Greenland is an autonomous region of Denmark, occupying the island of the same name and adjacent islands, off the northeast coast of North America, in the Arctic region and near the North Pole. Together with the Faroe Islands and Denmark itself, it forms the Commonwealth of the Kingdom of Denmark (Rigsfællesskabet). Although geographically belonging to North America, it is politically linked to Europe.
The gigantic island of Greenland is bathed by two great oceans: the Glacial Arctic Ocean and the Atlantic Ocean, as well as several seas belonging to these oceans: the Greenland Sea, the Labrador Sea, the Norwegian Sea and Baffin Bay.
The nearest land is Ellesmere Island, the northernmost of the islands in the Canadian Arctic Archipelago, from which it is separated by the Strait of Nares. Other nearby territories are: in the same archipelago as Canada, to the west, Devon Island and Baffin Island; to the southeast, Iceland; to the east, the island of Jan Mayen, and to the northeast the archipelago of Spitzbergen, both Norwegian possessions.
Greenland is the largest island in the world, with a surface area of 2,180,000 km² and a coastline of more than 44,000 km. It has a maximum length of 2,670 km and an average width of 1,060 km. 81% of Greenland is permanently covered by ice, making it the second largest ice reserve in the world, surpassed only by Antarctica.
The population is approximately 55,847 inhabitants, of which 89% are Inuit and 11% are Danes and other nationalities, inhabiting small towns along the coast of the island – with emphasis on Nuuk, Sisimiut, Ilulissat, Maniitsoq, Aasiaat and Qaqortoq, all located on the west coast.
The territory is generally uneven, with the Sierra de Gunnbjørns Fjeld (3 693 m) being the highest point. The coast is mostly rocky with cliffs. The northern end of the island is Cape Morris Jesup, discovered by Admiral Robert Peary in 1909.
A layer of gradually sloping ice covers some 81% of the island. Reaching 3000 m, this ice cap has an average thickness of 1500 m. A coastal strip equivalent to 16% of the territory does not have permanent ice.
Greenland has a polar climate, with great local variations due to the extent and rugged character of the terrain. A branch of the Gulf Stream passes off the west coast, softening the climate and normally allowing the absence of ice in the region. The Nuuk capital has average temperatures ranging between – 5 °C and +7 °C.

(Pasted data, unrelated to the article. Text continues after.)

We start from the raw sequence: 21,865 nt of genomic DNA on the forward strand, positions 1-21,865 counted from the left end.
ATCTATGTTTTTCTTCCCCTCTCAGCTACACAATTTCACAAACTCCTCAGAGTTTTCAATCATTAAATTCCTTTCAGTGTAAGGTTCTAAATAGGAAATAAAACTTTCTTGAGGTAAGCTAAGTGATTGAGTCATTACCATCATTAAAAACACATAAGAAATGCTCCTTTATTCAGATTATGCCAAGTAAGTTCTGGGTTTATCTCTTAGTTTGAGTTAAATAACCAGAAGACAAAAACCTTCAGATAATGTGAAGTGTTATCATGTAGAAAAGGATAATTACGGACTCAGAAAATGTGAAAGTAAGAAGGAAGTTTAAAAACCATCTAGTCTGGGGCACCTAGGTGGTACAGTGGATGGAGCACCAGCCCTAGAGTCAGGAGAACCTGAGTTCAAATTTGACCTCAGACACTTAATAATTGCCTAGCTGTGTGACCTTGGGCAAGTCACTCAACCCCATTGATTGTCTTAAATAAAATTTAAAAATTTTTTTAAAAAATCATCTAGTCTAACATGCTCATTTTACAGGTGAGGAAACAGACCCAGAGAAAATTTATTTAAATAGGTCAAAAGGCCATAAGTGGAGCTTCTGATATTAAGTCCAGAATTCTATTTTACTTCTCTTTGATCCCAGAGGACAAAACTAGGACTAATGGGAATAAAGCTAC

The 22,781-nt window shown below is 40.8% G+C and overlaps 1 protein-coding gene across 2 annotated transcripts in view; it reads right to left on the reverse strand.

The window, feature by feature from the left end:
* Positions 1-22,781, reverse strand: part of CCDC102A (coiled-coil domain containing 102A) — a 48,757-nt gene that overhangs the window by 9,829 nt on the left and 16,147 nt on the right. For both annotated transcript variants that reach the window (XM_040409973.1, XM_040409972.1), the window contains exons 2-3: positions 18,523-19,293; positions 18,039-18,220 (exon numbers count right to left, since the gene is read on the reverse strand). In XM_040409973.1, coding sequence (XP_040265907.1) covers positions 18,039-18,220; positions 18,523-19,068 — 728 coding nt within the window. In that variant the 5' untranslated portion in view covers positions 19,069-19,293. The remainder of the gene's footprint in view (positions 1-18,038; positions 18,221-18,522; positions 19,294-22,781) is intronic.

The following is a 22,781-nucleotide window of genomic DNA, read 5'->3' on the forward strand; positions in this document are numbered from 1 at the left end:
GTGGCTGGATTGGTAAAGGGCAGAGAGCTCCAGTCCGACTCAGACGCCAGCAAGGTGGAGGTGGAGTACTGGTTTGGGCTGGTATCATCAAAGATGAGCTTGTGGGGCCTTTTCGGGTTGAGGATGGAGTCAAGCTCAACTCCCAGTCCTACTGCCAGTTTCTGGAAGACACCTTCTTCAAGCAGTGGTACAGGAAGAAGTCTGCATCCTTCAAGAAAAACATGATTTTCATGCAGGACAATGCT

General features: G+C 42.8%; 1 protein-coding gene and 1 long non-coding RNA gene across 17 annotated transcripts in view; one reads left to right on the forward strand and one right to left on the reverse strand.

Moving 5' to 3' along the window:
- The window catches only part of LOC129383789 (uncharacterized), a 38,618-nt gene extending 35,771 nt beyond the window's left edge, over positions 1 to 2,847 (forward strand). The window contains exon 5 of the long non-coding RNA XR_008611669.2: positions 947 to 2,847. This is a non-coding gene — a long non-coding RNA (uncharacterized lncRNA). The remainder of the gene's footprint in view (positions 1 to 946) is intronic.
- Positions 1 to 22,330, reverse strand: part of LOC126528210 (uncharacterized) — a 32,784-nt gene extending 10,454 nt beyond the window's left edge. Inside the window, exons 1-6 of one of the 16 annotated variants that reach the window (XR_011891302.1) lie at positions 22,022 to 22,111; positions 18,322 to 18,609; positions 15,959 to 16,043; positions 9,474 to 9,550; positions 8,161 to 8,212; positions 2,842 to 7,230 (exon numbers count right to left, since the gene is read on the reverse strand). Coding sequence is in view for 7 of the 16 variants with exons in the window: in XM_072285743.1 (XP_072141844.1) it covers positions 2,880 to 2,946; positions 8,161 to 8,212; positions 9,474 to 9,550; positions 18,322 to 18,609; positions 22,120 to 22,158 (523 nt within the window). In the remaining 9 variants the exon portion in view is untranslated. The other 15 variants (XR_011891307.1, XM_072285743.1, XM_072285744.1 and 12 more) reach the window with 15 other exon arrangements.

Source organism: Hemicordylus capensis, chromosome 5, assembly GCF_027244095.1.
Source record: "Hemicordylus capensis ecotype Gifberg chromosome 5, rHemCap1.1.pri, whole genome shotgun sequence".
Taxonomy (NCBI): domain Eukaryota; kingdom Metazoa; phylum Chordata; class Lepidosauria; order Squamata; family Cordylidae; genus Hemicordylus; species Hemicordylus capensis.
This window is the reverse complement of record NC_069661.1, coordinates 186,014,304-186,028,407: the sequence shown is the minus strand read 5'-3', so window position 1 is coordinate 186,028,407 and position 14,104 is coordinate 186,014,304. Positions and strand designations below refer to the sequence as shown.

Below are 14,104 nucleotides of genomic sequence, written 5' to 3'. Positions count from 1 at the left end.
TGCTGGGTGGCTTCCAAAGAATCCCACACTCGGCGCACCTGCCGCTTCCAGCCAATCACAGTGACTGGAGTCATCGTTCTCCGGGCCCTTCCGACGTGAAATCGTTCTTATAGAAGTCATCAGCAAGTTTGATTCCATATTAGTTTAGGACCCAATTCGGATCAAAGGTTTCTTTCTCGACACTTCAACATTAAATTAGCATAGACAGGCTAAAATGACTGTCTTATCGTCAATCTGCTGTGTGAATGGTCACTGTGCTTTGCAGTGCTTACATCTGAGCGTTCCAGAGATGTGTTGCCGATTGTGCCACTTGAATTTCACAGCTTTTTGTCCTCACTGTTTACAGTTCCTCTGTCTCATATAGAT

The vegetation is generally sparse, in the form of tundra and taiga. There is a small forested area in the municipality of Nanortalik in the far south, near Cape Farvel.
On dry land abounds the hare, the ermine, the polar fox, the polar wolf, the reindeer, the musk ox and the polar bear. In coastal areas there are seals, whales and ‘toothed whales’. The Grenlandian dog is typical of the island.
Among the birds, there is the Escrideira-das-sneves, the crow, the white-tailed eagle and the snow owl. At sea there is a lot of cod and shrimp.
The main traditional natural resources are cod and shrimp – the basis of fishing, as well as seals and whales – the basis of hunting.
Mineral resources abound, such as zinc, lead, iron ore, coal, molybdenum, gold, platinum and uranium. The ongoing global warming process causes a successive melting of the ice cap covering Greenland. This implies a shift to the North of the shrimp, and the discovery and possibility of exploring minerals and precious stones.
Greenland has a population of around 56,000, of which 89% are Inuit and 11% are Danes and other groups. ¼ of these inhabitants live in the capital Nuuk. Most Greenlanders live in West Coast locations.
The capital of Greenland is Nuuk/Godthåb, a small town on the south west coast, with some 16 000 inhabitants. The second city is Sisimiut and the third Ilulissat. Altogether there are 18 locations with more than 500 inhabitants.
Greenland is divided into 4 communes (kommune):
Greenland’s traditional economy is mainly based on cod and shrimp fishing, seal and whale hunting. The new economy is based on the extraction of mineral resources (zinc, lead, iron ore, copper, molybdenum, aluminum, uranium, coal, gold, platinum). Tourism has some potential, but it still does not play an important role. Ilulissat Ice Fjord is a UNESCO World Heritage Site. The main economic partner is Denmark, followed by Norway.